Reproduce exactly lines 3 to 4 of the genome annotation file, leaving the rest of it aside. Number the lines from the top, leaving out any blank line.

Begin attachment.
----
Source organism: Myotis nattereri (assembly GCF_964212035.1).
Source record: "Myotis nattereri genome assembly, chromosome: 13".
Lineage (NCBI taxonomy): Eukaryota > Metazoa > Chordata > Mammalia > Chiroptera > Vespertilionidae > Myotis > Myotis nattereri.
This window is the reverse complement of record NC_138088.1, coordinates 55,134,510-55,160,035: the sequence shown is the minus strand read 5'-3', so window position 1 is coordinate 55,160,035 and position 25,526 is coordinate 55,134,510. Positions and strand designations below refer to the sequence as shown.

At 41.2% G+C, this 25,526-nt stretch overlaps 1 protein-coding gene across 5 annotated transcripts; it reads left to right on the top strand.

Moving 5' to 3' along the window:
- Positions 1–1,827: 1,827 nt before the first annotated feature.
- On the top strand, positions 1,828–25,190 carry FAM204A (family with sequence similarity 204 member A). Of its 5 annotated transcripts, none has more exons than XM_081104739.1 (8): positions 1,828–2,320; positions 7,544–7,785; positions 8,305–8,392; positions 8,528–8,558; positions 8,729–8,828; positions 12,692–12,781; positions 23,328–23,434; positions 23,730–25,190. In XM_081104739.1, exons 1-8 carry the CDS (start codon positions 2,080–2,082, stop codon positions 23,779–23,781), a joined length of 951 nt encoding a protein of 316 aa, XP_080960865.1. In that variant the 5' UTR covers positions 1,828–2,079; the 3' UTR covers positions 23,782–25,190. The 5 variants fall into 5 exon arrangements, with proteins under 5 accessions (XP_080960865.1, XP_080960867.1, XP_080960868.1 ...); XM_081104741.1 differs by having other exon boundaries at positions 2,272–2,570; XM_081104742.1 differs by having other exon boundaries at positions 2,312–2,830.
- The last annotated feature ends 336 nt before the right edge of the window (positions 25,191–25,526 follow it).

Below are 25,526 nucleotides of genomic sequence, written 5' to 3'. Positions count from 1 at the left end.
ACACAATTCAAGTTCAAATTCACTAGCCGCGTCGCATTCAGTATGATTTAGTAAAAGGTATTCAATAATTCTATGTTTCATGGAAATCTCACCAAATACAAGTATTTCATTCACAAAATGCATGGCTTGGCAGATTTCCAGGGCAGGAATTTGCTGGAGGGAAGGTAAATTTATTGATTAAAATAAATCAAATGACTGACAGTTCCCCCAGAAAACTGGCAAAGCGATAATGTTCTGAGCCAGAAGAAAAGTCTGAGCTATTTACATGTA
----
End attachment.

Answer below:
Lineage (NCBI taxonomy): Eukaryota > Metazoa > Chordata > Mammalia > Chiroptera > Vespertilionidae > Myotis > Myotis nattereri.
This window is the reverse complement of record NC_138088.1, coordinates 55,134,510-55,160,035: the sequence shown is the minus strand read 5'-3', so window position 1 is coordinate 55,160,035 and position 25,526 is coordinate 55,134,510. Positions and strand designations below refer to the sequence as shown.